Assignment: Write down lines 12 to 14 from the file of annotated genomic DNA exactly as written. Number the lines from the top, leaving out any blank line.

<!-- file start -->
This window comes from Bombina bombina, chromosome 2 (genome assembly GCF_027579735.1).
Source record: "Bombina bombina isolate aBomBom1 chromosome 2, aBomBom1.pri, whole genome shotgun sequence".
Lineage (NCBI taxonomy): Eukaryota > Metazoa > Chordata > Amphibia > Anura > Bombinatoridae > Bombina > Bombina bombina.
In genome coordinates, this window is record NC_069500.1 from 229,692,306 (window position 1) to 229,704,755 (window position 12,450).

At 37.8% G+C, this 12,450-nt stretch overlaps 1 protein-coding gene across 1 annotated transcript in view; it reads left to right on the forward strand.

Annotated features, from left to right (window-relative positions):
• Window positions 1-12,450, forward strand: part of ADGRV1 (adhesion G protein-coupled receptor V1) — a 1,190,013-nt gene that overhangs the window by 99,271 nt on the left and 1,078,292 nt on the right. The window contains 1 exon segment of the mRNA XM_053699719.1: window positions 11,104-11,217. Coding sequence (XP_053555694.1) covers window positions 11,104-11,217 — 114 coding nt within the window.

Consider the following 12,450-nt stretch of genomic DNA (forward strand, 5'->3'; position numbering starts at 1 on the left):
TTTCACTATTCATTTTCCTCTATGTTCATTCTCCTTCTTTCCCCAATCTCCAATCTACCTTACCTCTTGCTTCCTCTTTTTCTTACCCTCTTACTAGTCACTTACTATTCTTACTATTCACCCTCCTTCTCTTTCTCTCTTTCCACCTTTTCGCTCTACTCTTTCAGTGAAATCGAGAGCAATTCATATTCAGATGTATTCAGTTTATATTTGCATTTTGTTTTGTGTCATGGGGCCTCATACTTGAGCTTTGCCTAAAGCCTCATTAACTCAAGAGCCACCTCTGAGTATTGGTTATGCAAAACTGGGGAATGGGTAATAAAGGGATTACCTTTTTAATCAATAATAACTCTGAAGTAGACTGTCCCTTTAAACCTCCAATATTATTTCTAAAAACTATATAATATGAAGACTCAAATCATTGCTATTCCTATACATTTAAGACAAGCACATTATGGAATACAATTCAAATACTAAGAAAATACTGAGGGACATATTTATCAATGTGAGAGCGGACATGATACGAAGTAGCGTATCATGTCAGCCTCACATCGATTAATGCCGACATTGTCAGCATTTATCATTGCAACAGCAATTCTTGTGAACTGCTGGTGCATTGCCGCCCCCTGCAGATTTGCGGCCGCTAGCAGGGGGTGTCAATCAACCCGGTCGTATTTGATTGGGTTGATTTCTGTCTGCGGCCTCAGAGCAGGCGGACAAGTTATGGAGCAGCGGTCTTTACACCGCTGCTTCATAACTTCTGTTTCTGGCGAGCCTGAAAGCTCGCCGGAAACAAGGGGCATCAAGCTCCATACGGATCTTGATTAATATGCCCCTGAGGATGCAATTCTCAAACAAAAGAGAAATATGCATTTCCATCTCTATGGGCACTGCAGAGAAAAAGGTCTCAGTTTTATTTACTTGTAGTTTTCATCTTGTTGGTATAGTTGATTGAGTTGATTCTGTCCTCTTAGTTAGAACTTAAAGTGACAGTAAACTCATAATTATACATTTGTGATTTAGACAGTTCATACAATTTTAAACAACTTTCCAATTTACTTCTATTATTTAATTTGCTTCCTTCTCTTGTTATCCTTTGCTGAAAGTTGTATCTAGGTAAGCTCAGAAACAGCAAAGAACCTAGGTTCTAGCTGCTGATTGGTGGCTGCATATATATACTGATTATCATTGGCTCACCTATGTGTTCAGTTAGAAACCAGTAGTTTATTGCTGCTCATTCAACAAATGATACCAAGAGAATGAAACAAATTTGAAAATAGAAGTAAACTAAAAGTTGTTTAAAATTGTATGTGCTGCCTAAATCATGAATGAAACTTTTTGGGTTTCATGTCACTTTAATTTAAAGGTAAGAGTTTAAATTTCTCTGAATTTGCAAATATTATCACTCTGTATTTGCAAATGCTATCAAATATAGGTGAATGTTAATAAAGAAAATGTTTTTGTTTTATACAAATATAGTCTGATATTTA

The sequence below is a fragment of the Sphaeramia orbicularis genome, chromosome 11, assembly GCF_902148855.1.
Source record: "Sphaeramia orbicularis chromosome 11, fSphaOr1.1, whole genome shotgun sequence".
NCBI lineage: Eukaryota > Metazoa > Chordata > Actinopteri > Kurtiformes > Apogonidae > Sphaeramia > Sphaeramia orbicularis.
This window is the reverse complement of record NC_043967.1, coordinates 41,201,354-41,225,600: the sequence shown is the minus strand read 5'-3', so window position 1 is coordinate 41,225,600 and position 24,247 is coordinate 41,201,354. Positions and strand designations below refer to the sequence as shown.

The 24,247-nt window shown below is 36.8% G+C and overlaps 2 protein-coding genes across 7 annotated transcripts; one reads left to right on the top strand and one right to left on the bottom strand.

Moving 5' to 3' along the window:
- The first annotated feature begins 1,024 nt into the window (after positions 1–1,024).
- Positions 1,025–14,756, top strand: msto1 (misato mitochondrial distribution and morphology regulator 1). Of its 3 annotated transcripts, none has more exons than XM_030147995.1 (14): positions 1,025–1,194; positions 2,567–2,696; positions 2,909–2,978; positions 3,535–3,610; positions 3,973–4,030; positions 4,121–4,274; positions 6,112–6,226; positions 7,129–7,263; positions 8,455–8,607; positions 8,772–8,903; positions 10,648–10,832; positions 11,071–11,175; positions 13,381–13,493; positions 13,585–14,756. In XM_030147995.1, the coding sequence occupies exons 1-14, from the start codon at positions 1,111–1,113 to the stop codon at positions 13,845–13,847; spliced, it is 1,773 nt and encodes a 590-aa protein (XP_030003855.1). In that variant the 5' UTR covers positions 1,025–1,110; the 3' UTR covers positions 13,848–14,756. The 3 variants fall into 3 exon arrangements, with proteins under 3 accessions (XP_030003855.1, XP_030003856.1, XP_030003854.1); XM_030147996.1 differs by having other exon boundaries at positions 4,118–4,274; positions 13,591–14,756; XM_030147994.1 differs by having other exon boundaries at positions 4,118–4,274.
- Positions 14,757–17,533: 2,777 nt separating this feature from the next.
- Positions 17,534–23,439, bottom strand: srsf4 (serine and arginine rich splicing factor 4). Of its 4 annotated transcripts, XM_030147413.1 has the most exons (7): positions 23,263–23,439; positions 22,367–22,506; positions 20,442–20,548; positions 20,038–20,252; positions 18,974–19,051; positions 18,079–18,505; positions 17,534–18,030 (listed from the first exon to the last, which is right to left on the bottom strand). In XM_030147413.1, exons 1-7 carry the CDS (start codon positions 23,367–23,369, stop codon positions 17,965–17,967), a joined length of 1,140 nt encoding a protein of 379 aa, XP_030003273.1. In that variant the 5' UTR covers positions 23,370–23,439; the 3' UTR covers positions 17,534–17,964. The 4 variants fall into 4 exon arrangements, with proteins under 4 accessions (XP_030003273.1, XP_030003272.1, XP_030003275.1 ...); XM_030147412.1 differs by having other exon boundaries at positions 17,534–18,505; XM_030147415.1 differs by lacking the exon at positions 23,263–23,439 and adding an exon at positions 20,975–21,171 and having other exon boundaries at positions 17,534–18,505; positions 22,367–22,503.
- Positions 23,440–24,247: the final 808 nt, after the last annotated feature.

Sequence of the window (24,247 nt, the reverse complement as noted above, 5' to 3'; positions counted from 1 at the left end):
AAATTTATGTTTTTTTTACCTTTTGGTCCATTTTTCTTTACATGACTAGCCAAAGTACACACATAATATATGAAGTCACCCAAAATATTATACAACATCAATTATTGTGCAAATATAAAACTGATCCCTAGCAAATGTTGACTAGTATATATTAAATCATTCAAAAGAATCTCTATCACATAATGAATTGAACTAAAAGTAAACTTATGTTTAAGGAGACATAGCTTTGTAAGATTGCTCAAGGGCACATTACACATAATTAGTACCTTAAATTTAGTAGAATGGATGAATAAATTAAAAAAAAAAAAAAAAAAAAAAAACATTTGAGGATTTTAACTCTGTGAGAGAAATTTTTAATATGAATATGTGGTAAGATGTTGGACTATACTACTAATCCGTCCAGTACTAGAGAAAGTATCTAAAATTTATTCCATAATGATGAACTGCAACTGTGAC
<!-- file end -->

NCBI lineage: Eukaryota > Metazoa > Chordata > Actinopteri > Kurtiformes > Apogonidae > Sphaeramia > Sphaeramia orbicularis.
This window is the reverse complement of record NC_043967.1, coordinates 41,201,354-41,225,600: the sequence shown is the minus strand read 5'-3', so window position 1 is coordinate 41,225,600 and position 24,247 is coordinate 41,201,354. Positions and strand designations below refer to the sequence as shown.

The 24,247-nt window shown below is 36.8% G+C and overlaps 2 protein-coding genes across 7 annotated transcripts; one reads left to right on the top strand and one right to left on the bottom strand.